“The young stallion learns from an experienced rider.  The young rider learns from the experienced, trained stallion – the ‘horse professor’ “

At several points we see apprentice riders riding without stirrups on the lunge under the careful eye of an experienced rider. It was great to see that they perform some of the exercises I was made to do when I was a beginner on the lunge. A few years ago I asked a coach to lunge me without stirrups on my horse because I could feel that my position was not as good as it used to be. She wasn’t keen, she thought my position was fine and that I was just showing a lack of confidence. Sure, my confidence is not equal to many riders, but I truly believe that lunge exercises are incredibly valuable. I was very glad of the reminder that the Spanish Riding School and I are in agreement on this point:

“It can take 8, 10 or more years for an apprentice to become a rider. Correct posture in the saddle is the basis and starting point for all equestrian skills. It requires a lifetime’s practice.”

I am so glad I found this video. I have two great books by former instructors at the Spanish Riding School – Horses Are Made to Be Horses: A Personal Philosophy of Horsemanship by Franz Mairinger and My Horses, My Teachers by Alois Podhajsky (both of which I will review in detail in future.) I was very glad to see the same respectful, common sense approach to horses in the books as in the video from more recent times. This is a brilliant window to the past, where traditions are not just carried on because that is how things have always been done, but because they are the tried and tested methods of over four hundred and thirty years of living and breathing horsemanship at the highest level.

“This is a never ending learning process, with horses, there’s something new to learn every day. Even the master riders go on teaching each other, another aspect of tradition. They learn with and from one another.”

-Porzellan Augarten Vienna 2007 006 1

In addition to the above, here are some things to look out for when you watch this video:

  • A rider sitting quietly, allowing an unbalanced horse to find his own balance in the piaffe. No frantic nagging of spurs here, just quiet assistance from the ground.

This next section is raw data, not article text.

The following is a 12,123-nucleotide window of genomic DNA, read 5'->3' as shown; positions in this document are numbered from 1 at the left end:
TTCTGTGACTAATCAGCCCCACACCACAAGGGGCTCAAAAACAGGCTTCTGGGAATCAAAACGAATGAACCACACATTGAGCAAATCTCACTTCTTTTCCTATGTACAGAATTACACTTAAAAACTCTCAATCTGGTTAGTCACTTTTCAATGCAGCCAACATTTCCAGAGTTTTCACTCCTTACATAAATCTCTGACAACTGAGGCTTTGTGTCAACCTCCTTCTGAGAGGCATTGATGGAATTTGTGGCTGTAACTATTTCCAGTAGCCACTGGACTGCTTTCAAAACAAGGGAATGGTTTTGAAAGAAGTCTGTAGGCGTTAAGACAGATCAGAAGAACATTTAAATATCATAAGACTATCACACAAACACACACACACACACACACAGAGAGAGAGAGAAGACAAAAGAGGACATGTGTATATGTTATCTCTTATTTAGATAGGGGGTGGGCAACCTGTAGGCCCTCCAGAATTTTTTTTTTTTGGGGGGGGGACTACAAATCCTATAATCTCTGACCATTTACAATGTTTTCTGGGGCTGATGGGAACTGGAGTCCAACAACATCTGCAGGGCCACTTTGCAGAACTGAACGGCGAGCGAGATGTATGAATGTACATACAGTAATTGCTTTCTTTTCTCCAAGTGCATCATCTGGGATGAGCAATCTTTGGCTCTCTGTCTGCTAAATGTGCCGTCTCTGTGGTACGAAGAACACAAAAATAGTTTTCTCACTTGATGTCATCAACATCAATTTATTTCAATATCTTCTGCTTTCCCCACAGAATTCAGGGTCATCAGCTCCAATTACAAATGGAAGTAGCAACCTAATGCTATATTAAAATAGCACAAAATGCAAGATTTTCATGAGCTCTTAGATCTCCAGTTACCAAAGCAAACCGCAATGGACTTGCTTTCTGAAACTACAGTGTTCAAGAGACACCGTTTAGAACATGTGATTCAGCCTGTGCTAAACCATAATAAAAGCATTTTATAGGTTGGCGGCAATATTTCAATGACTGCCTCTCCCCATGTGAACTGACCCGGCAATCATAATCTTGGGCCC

• One horse receives a food reward for his hard work.
  • Brilliant old paintings of the airs above the ground in reference to their roles in battle – Just imagine doing a canter pirouette when there are men on horses trying to attack you with swords…

And although I don’t wish to spoil the ending for you, I just loved this final quote from the narrator so much that I had to transcribe it. I’ve added it to my collection of horse quotes to refer to in times when I need inspiration.

“There can be true understanding between humans and horses if we’re prepared to bring tolerance and friendship to our perception of the way a horse thinks and feels, and to enlist it, as man’s partner, without depriving it of its innermost nature.”

This could so easily apply to the work of every other horse person that I respect. Some of them being high level competition riders, but many being those who work with young and problem horses establishing the lines of communication between horse and human that will set the horse up for life. It’s a great reminder that good horsemanship, in any discipline, comes back to the same basic concepts of respect and empathy for the horse.

2 thoughts on “The Spanish Riding School and Art in Equestrian Sport

  1. Thank you for this, it follows the lineage and instruction I received from my second dressage instructor, who was a friend of Alois’ and had been accepted into the Spanish Riding School..but never went as WWII intervened.

    • Must have been amazing to learn from someone who was exposed to this world of classical training. Over the years I have struggled to find coaching that agrees with the classical principles I have read. Thanks for the comment!